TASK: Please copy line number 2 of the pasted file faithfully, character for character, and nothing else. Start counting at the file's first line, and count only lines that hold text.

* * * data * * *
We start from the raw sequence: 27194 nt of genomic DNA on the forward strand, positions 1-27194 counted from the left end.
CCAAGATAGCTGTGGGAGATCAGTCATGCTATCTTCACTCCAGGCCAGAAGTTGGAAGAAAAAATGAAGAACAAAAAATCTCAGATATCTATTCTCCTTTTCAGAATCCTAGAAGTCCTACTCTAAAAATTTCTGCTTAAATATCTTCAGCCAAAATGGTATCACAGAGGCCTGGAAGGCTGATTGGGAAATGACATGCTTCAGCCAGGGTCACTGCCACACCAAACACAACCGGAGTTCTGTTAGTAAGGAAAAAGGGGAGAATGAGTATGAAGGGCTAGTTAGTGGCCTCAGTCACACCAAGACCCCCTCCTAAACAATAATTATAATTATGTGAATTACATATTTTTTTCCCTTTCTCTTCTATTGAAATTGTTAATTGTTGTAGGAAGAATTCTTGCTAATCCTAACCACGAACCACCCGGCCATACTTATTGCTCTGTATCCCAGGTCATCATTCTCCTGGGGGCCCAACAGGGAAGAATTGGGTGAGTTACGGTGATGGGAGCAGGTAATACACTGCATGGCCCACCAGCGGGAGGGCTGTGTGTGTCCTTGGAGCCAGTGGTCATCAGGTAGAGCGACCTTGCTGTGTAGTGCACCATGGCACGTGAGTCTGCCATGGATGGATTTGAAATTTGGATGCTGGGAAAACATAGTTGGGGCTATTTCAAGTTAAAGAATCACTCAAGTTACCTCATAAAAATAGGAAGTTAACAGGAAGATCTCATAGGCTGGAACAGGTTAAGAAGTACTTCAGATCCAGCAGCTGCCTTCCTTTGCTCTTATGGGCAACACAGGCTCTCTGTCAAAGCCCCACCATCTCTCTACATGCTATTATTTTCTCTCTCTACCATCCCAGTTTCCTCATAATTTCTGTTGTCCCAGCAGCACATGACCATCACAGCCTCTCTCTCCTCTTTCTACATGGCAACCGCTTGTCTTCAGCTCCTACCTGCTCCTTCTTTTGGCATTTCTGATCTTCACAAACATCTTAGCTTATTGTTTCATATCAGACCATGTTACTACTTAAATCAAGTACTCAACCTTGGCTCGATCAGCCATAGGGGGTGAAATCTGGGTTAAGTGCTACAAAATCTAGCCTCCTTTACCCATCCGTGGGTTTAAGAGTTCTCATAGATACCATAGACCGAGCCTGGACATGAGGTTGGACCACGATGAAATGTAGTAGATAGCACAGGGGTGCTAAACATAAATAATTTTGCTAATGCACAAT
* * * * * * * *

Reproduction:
CCAAGATAGCTGTGGGAGATCAGTCATGCTATCTTCACTCCAGGCCAGAAGTTGGAAGAAAAAATGAAGAACAAAAAATCTCAGATATCTATTCTCCTTTTCAGAATCCTAGAAGTCCTACTCTAAAAATTTCTGCTTAAATATCTTCAGCCAAAATGGTATCACAGAGGCCTGGAAGGCTGATTGGGAAATGACATGCTTCAGCCAGGGTCACTGCCACACCAAACACAACCGGAGTTCTGTTAGTAAGGAAAAAGGGGAGAATGAGTATGAAGGGCTAGTTAGTGGCCTCAGTCACACCAAGACCCCCTCCTAAACAATAATTATAATTATGTGAATTACATATTTTTTTCCCTTTCTCTTCTATTGAAATTGTTAATTGTTGTAGGAAGAATTCTTGCTAATCCTAACCACGAACCACCCGGCCATACTTATTGCTCTGTATCCCAGGTCATCATTCTCCTGGGGGCCCAACAGGGAAGAATTGGGTGAGTTACGGTGATGGGAGCAGGTAATACACTGCATGGCCCACCAGCGGGAGGGCTGTGTGTGTCCTTGGAGCCAGTGGTCATCAGGTAGAGCGACCTTGCTGTGTAGTGCACCATGGCACGTGAGTCTGCCATGGATGGATTTGAAATTTGGATGCTGGGAAAACATAGTTGGGGCTATTTCAAGTTAAAGAATCACTCAAGTTACCTCATAAAAATAGGAAGTTAACAGGAAGATCTCATAGGCTGGAACAGGTTAAGAAGTACTTCAGATCCAGCAGCTGCCTTCCTTTGCTCTTATGGGCAACACAGGCTCTCTGTCAAAGCCCCACCATCTCTCTACATGCTATTATTTTCTCTCTCTACCATCCCAGTTTCCTCATAATTTCTGTTGTCCCAGCAGCACATGACCATCACAGCCTCTCTCTCCTCTTTCTACATGGCAACCGCTTGTCTTCAGCTCCTACCTGCTCCTTCTTTTGGCATTTCTGATCTTCACAAACATCTTAGCTTATTGTTTCATATCAGACCATGTTACTACTTAAATCAAGTACTCAACCTTGGCTCGATCAGCCATAGGGGGTGAAATCTGGGTTAAGTGCTACAAAATCTAGCCTCCTTTACCCATCCGTGGGTTTAAGAGTTCTCATAGATACCATAGACCGAGCCTGGACATGAGGTTGGACCACGATGAAATGTAGTAGATAGCACAGGGGTGCTAAACATAAATAATTTTGCTAATGCACAAT